Honey Bee Festival
Honey Bee Festival
Honey Bee Festival
Honey Bee Festival
Honey Bee Festival

Honey Bee Festival

May 3
Tickets for the festival:
Members, Master Gardeners and students $10
Non-Members $15

Sponsored by: Mercy Hospital of Buffalo

10am - Vendor Fair
Check out all the offerings folks have available, from honey samples to beekeeping supplies, sure to “bee” a hit with all!

11am - Dr. Reed Johnson - Lecture

Dr. Johnson is an Assistant Professor from the Department of Entomology at the Ohio State University. He will speak on research that discusses honey bees and pesticides-a topic of current interest and concern! A question and answer period follows the lecture.

12-12:30pm - Lunch
Grab some lunch and visit the vendors!

12:30 & 1:30pm - Film Screening
More than Honey or Guided Visit to the Gardens’ Demonstration Hive

Children’s honey bee activities will also be taking place in the Wegmans Family Garden from 10am-12pm.

Celebrate the honey bee, an insect that has much to give us and much to teach us!
Honey bees are critically important pollinators.  In the course of gathering nectar from flowers, bees transport and disperse pollen in ways that make possible the growth of fruits, nuts, and seeds.  The Honey bee Festival at the Gardens will provide us with insight into what is happening within the beehive, show us the feasibility of beekeeping in our own backyards, and make available for purchase some of the fruits of the labor of honeybees. 

How important are honey bees? Commercial honeybee operations pollinate crops responsible for one out of every three bites of food on our tables. The importance of honey bees makes their precarious status a concern for all of us.  Since 2006 beekeepers across North America have experienced a bewildering phenomenon called Colony Collapse Disorder (CCD).  Adult bees appear to abandon the hive, leaving the queen and insect larvae behind unable to sustain themselves.  Will we have to find alternative ways to grow much of our food?  What will happen to the price and availability of fruits, nuts, and vegetables?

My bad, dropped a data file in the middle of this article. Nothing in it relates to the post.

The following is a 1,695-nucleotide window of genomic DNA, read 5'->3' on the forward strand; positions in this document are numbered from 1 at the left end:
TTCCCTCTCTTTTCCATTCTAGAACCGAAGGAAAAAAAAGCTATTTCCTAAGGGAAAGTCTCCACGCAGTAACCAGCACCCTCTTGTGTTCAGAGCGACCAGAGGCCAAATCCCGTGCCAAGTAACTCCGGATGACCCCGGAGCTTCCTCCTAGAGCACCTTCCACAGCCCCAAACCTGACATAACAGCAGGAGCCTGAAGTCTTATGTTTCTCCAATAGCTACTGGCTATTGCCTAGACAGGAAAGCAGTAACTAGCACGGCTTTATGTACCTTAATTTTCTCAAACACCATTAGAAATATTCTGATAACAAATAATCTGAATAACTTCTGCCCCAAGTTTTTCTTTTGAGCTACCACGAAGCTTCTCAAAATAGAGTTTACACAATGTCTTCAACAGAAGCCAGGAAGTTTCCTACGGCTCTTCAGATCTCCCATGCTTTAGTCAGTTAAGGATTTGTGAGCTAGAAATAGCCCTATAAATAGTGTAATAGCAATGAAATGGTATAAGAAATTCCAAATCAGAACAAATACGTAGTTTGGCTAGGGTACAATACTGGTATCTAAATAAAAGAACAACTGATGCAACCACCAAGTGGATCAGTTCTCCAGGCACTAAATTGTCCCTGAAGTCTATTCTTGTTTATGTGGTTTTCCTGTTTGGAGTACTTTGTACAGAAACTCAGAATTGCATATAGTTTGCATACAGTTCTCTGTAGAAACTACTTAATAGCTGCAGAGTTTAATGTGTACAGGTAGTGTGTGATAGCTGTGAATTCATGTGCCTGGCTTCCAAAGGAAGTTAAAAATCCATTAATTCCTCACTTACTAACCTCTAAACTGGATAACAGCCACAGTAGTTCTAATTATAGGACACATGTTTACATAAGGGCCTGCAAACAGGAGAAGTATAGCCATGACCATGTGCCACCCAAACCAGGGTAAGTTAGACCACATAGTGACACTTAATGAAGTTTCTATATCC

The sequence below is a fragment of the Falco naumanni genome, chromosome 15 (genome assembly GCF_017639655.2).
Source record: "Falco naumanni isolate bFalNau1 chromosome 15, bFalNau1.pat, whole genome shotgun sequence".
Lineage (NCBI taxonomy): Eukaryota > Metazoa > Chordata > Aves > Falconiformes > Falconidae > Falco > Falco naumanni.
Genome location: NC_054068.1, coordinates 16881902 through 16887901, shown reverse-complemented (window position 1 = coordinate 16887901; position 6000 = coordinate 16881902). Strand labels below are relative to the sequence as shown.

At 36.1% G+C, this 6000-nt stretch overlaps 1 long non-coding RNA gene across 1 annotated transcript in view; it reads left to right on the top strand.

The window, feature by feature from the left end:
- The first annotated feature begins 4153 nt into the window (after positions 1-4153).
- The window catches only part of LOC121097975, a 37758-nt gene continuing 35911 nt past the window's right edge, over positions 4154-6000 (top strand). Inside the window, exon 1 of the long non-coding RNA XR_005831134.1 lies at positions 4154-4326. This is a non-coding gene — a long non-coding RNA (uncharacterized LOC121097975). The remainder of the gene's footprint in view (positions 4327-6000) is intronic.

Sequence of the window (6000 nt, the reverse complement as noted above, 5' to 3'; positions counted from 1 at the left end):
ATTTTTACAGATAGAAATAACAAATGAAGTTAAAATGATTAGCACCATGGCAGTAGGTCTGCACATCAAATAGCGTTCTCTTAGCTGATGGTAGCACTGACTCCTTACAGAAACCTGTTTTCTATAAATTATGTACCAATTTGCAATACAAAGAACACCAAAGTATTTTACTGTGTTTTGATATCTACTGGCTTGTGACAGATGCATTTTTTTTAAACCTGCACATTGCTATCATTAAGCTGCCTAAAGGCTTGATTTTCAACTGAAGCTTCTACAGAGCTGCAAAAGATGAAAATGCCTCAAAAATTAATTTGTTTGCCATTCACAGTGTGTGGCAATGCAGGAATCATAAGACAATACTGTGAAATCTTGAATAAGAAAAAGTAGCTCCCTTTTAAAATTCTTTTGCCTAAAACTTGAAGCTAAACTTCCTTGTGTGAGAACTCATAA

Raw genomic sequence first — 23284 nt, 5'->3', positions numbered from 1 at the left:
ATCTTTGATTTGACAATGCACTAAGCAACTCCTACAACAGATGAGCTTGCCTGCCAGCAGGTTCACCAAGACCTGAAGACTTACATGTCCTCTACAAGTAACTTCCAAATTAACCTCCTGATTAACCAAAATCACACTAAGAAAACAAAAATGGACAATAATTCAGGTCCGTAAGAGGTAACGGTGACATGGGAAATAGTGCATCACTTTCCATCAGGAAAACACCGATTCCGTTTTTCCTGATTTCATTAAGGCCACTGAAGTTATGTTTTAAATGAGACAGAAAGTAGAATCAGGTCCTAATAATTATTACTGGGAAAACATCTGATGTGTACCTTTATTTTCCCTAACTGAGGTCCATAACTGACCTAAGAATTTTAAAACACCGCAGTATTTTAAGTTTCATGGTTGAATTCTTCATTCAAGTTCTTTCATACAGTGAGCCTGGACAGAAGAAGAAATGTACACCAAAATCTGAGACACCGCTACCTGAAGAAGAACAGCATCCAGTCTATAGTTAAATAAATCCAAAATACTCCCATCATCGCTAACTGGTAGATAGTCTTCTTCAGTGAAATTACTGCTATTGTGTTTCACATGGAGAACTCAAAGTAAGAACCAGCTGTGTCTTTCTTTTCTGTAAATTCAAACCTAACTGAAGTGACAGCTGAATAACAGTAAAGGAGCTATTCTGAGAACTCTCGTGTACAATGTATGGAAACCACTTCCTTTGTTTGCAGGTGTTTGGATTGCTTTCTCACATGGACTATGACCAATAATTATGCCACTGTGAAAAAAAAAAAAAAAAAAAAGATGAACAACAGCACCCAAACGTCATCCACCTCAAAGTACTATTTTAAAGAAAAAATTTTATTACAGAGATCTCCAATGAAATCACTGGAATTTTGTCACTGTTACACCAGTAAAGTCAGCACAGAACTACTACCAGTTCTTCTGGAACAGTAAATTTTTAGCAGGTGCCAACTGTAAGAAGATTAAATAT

Although there is intense research to identify and rectify the root causes, the annual die-off of honeybees has become increasingly dramatic.  It is critically important that humans understand what goes on in and around the beehive so we can help stem the tide of honeybee decline and promote re-population. 
 Honey and beeswax, products of the beehive, enhance our lives in many ways. We need to appreciate that healthy honeybees give us something even more significant as they drift from flower to flower – the pollination of plants essential to our food supply as well as flowers for our enjoyment. 

Made possible by:
Mercy Hospital of Buffalo
The Buffalo and Erie County Botanical Gardens
Cornell Cooperative Extension Master Gardeners of Erie County

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